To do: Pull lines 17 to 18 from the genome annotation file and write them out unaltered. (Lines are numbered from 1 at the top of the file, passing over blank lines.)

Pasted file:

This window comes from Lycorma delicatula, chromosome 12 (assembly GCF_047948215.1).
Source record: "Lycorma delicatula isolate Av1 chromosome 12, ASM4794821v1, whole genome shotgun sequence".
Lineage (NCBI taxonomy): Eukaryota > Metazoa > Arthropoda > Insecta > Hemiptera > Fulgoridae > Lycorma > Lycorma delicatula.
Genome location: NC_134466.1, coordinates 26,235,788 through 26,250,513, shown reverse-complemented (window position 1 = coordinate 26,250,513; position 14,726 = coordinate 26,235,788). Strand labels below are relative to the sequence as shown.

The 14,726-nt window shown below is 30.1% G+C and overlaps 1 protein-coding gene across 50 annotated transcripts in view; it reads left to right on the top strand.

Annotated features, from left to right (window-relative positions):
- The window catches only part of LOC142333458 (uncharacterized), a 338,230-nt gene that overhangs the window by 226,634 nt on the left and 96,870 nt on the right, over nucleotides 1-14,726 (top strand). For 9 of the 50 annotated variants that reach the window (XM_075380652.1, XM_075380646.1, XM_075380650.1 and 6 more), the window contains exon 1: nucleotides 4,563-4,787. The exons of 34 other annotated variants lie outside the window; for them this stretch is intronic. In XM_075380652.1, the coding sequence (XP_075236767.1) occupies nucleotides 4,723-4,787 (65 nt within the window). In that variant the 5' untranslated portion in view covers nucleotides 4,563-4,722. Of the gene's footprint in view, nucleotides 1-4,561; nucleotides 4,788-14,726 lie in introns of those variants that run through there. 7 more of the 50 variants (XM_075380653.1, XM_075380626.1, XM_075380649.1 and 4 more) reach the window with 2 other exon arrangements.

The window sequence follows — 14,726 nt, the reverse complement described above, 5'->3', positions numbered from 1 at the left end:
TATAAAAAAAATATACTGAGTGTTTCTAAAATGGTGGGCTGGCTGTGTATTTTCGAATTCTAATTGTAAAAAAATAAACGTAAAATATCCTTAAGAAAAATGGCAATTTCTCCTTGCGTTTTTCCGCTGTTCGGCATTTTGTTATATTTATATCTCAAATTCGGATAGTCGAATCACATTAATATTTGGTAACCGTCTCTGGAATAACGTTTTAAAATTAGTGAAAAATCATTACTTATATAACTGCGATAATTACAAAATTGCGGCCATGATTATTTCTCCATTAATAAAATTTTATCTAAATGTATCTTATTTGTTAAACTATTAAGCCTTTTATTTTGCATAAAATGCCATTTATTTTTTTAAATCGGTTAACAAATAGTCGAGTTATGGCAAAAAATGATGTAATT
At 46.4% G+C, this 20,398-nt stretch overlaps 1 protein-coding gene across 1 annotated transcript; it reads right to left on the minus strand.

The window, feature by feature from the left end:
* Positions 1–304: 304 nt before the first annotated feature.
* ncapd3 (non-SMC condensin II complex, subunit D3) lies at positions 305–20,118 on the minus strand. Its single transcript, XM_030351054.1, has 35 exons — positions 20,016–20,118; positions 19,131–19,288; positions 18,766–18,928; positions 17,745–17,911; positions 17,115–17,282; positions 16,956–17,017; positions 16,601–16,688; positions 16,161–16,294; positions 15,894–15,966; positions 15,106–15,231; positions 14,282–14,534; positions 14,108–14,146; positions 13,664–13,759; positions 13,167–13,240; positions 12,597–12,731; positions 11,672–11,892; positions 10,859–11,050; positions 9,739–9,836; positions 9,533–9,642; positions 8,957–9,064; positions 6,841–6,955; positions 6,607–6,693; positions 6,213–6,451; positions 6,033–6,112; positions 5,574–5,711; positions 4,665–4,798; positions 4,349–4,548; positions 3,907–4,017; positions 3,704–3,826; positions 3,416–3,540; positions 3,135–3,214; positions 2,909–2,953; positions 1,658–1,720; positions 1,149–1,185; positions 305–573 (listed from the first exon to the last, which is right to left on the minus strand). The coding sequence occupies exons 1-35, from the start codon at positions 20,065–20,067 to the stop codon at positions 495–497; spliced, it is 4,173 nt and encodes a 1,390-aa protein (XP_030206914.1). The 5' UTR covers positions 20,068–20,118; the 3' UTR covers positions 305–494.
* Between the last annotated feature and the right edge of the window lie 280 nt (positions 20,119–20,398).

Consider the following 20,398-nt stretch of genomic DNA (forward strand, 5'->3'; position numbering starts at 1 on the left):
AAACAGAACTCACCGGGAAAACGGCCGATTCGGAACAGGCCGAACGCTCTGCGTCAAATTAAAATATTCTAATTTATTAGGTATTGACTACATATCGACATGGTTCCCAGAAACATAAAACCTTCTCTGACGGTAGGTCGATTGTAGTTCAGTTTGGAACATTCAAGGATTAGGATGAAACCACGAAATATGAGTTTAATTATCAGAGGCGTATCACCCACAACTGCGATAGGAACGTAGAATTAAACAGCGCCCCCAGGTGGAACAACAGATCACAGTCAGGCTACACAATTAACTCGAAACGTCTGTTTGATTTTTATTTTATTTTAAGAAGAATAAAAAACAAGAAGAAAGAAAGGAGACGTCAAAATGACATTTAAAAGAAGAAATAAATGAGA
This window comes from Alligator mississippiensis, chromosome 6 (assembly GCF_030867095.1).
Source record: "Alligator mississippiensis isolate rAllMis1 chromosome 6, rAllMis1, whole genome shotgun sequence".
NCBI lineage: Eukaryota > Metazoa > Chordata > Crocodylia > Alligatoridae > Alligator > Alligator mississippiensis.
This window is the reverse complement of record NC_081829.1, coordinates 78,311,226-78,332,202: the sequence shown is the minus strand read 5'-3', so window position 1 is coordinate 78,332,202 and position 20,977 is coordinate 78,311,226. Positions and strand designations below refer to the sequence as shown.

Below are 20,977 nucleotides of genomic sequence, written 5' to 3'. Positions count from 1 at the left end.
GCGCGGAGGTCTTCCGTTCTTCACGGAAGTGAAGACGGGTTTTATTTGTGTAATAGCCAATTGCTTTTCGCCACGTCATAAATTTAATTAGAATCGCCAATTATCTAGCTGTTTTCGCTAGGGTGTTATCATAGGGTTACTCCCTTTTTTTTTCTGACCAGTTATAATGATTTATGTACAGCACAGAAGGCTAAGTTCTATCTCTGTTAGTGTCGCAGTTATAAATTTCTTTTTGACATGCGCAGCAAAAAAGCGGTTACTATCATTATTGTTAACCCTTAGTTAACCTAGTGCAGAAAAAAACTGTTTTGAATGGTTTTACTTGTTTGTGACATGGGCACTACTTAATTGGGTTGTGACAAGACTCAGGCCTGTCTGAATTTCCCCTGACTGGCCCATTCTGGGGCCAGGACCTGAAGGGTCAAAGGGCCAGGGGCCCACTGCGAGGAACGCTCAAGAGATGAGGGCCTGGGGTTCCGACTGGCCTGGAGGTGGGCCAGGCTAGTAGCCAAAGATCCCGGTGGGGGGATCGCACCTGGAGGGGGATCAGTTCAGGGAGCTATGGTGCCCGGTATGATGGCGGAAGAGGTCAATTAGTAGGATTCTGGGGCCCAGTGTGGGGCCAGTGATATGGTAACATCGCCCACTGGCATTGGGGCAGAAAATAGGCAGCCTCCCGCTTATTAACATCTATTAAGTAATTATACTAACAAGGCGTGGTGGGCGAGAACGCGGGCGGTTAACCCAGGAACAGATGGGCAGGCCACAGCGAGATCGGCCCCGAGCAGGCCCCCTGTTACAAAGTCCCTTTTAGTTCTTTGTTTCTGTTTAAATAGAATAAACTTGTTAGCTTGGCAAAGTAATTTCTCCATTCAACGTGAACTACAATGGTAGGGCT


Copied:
This window comes from Alligator mississippiensis, chromosome 6 (assembly GCF_030867095.1).
Source record: "Alligator mississippiensis isolate rAllMis1 chromosome 6, rAllMis1, whole genome shotgun sequence".